Welcome to the 2011 edition of The Absolute Sound’s Editors’ Choice Awards, our annual Recommended Products list. On the following pages we present the gear that our editors and writers have selected as most worthy of your consideration. These are the components we ourselves would buy—or recommend to friends and family. Each product category is divided into price ranges, with components listed in order of ascending cost (though a few items, like cables and accessories, are listed alphabetically for clarity’s sake). Each recommendation is also accompanied by a capsule review, the original reviewer’s name or initials, and the issue the review appeared in. Note that in a few cases a product may have been reviewed in one of our sister publications, Playback or AVguide.com, or the review may be pending publication, or the product may not have been formally reviewed but earns a recommendation based on one or more writer’s extensive experience with it.
Given that this is the high end, where components generally have long lifespans, some of our recommendations look back several years. At the same time, in an effort to be as selective and up-to-date as possible, we have dropped some components that appeared on last year’s list, usually because they have been discontinued but sometimes because fresh competition has caused us to reconsider the choice.
Yet another “how does he do it?” loudspeaker from the prolific mind of Paul Barton. The new, more curvaceous Alpha combines mind-bending dynamics and rich mids in a speaker barely a foot tall. Even the midbass has power and pitch definition rare in this modest price range. Only the nebulous soundstaging is less than excellent.
Reviewed by Neil Gader, Issue 170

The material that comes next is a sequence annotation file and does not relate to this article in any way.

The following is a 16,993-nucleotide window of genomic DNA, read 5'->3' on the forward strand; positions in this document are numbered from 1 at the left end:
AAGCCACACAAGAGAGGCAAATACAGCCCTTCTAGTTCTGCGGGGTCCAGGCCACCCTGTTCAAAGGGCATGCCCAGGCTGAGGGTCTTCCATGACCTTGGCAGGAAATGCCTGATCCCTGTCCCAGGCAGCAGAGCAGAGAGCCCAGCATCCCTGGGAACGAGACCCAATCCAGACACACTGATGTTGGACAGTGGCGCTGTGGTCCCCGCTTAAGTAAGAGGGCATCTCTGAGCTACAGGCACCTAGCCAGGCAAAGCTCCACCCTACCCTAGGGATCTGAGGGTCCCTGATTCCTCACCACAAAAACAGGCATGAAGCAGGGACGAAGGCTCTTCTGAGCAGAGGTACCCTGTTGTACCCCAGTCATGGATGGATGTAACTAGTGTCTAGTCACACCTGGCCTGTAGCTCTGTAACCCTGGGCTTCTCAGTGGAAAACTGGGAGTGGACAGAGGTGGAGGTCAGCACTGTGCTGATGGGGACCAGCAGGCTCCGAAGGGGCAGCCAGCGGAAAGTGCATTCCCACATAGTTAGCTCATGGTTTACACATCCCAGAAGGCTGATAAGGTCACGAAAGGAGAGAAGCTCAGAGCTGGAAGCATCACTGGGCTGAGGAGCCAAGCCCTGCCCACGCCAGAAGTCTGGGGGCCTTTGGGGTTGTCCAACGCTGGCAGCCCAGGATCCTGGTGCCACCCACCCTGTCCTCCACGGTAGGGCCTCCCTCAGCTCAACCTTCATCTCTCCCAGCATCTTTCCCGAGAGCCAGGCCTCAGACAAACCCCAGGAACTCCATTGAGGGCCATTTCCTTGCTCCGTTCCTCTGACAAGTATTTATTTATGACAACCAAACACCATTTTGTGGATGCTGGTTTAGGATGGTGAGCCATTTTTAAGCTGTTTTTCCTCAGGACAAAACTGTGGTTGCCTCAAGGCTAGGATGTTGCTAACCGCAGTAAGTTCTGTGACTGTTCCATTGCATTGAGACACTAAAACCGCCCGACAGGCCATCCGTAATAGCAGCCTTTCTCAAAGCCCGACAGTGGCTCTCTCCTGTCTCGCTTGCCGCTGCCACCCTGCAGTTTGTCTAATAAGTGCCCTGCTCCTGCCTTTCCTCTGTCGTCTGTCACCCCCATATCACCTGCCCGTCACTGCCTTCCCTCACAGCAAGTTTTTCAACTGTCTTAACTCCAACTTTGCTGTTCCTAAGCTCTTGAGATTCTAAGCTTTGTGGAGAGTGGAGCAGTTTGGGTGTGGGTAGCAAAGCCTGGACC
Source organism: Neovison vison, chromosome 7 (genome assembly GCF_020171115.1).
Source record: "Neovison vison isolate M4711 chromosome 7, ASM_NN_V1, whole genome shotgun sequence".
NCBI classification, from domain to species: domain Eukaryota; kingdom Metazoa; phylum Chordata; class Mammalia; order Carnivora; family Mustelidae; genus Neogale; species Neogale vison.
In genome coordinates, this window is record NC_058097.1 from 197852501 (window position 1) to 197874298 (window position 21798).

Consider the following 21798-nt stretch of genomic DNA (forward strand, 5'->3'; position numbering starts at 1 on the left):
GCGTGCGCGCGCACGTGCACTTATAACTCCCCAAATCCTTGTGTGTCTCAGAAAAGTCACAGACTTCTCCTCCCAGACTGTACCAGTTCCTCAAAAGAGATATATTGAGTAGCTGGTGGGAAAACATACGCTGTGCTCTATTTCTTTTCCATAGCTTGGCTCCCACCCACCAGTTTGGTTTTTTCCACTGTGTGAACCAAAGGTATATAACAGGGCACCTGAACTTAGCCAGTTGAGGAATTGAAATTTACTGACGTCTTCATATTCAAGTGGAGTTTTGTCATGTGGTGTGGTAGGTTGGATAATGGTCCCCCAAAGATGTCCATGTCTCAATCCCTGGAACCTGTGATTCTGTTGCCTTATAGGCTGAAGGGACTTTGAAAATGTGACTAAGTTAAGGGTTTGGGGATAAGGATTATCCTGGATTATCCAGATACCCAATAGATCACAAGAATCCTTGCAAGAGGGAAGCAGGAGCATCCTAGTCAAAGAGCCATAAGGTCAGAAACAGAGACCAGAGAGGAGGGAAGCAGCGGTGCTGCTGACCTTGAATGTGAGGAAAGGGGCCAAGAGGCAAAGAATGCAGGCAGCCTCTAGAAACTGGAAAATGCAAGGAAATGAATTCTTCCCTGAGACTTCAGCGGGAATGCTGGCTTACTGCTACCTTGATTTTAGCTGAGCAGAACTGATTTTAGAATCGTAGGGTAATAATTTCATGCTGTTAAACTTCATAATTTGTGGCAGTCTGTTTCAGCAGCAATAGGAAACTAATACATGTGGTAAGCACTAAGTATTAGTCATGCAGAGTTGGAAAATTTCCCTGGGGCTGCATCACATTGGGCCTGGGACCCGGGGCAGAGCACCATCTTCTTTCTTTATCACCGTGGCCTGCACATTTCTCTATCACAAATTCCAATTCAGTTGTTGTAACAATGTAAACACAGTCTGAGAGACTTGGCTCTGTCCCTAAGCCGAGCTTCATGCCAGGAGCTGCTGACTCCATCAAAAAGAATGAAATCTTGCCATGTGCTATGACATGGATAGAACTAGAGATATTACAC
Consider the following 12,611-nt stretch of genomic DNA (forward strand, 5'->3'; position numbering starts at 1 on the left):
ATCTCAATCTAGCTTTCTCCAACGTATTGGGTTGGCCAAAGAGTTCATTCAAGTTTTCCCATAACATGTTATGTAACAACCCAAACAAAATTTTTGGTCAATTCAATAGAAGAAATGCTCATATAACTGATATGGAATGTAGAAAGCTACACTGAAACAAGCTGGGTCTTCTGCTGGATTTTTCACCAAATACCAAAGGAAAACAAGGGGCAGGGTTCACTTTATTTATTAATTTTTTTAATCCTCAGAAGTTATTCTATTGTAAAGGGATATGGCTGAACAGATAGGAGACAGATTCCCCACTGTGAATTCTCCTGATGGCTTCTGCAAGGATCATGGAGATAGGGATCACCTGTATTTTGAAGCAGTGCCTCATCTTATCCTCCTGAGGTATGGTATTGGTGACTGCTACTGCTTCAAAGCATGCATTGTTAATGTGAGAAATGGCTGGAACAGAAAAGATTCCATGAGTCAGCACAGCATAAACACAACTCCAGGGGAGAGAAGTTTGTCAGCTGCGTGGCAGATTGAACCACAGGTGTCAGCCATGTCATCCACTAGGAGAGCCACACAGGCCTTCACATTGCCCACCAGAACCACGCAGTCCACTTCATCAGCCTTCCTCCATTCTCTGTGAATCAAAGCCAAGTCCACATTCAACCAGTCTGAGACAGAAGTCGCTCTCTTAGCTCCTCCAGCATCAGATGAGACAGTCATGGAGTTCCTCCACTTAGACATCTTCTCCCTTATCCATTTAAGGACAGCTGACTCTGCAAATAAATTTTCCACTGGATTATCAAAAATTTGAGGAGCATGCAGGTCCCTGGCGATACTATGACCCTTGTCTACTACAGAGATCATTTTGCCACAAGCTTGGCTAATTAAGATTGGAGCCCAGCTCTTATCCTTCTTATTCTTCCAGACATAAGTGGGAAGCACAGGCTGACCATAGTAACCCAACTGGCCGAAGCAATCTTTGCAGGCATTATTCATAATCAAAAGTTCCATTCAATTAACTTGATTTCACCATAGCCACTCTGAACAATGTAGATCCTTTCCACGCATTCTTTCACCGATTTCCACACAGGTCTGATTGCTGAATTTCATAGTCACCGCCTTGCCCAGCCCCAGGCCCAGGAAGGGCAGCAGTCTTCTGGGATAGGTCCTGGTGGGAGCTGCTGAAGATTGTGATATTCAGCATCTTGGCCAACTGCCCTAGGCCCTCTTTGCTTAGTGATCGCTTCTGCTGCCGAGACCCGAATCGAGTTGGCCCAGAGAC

The newest version of Paradigm’s second least expensive speaker provides more than a taste of what music sounds like played through speakers made by people who care about the sound of live music. The Minis offer a surprising level of sonic quality for a ridiculously low price.
Reviewed by Steven Stone, Issue 190
Four things distinguish Usher’s S520 from run-of-the-mill, sub-$400 mini-monitors: a crisp and revealing treble, an unusually open and dynamic midrange, taut and surprisingly extended bass (no midbass hump here), and eye-popping build-quality. One caveat: The S520 needs lots of break-in, so be patient.
Reviewed by Chris Martens in AVgM, Issue 10
Although nominally a bookshelf speaker, the Focal 706V delivers an oversized presentation, with the bass power, weight, and extension of small floorstanding units. Highly dynamic and visceral, it has a forward perspective that puts vocals right up front. Shines on rock, blues, and orchestral music. Highish sensitivity makes it an easy load for an amplifier. If you can get by with a little less bass extension and output consider the 705V for $150 less.
Reviewed by Robert Harley, Issue 173
705V reviewed by SS, Issue 183
Small and attractive enough to place on a desktop without rearrangements, the MM-1 features B&W’s famed Nautilus tweeter technology, a pair of 3" “woofers,” and four miniature, Class D, 18-watt amplifiers. The sound is notably natural with vocals, well balanced, and surprisingly open. Although there is no deep bass, what’s there will satisfy most, without the need of a cumbersome add-on subwoofer.
Reviewed by Wayne Garcia, Issue 204